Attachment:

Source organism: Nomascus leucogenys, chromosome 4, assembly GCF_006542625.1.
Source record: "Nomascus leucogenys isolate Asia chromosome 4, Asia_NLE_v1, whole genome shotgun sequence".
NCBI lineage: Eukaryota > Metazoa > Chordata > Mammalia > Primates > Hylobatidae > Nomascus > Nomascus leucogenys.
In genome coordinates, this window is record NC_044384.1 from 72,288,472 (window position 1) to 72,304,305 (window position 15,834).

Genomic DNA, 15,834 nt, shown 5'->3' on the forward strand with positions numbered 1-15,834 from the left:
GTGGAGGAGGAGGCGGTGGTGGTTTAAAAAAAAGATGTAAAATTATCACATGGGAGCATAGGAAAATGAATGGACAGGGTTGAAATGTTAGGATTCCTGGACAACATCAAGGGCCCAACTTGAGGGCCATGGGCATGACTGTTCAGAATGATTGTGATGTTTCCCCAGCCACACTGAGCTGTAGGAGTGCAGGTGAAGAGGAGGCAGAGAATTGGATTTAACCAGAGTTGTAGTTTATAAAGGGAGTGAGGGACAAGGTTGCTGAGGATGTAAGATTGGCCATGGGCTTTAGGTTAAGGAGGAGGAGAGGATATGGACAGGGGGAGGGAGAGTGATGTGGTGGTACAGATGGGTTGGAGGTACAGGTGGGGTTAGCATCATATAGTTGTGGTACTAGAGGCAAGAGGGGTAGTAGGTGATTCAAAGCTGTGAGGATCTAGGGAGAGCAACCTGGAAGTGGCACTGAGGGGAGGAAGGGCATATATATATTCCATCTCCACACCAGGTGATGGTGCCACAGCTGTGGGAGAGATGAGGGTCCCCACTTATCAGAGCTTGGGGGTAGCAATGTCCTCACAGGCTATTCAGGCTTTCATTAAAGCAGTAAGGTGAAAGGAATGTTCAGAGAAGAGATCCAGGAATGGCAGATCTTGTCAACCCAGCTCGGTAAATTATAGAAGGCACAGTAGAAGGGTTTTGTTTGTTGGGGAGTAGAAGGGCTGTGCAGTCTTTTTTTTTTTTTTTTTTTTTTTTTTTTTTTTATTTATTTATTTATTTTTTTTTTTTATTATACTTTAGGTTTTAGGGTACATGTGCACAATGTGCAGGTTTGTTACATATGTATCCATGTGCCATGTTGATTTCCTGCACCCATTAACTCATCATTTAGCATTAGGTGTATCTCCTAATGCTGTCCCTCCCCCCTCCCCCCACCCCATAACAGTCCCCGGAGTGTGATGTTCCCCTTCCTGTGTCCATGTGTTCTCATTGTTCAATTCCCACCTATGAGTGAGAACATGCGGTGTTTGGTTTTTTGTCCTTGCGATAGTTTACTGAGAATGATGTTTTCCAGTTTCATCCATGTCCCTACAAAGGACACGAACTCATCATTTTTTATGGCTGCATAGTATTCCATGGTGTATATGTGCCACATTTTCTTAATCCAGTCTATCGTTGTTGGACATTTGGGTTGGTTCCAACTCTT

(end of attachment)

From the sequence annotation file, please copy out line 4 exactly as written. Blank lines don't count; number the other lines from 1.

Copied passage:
In genome coordinates, this window is record NC_044384.1 from 72,288,472 (window position 1) to 72,304,305 (window position 15,834).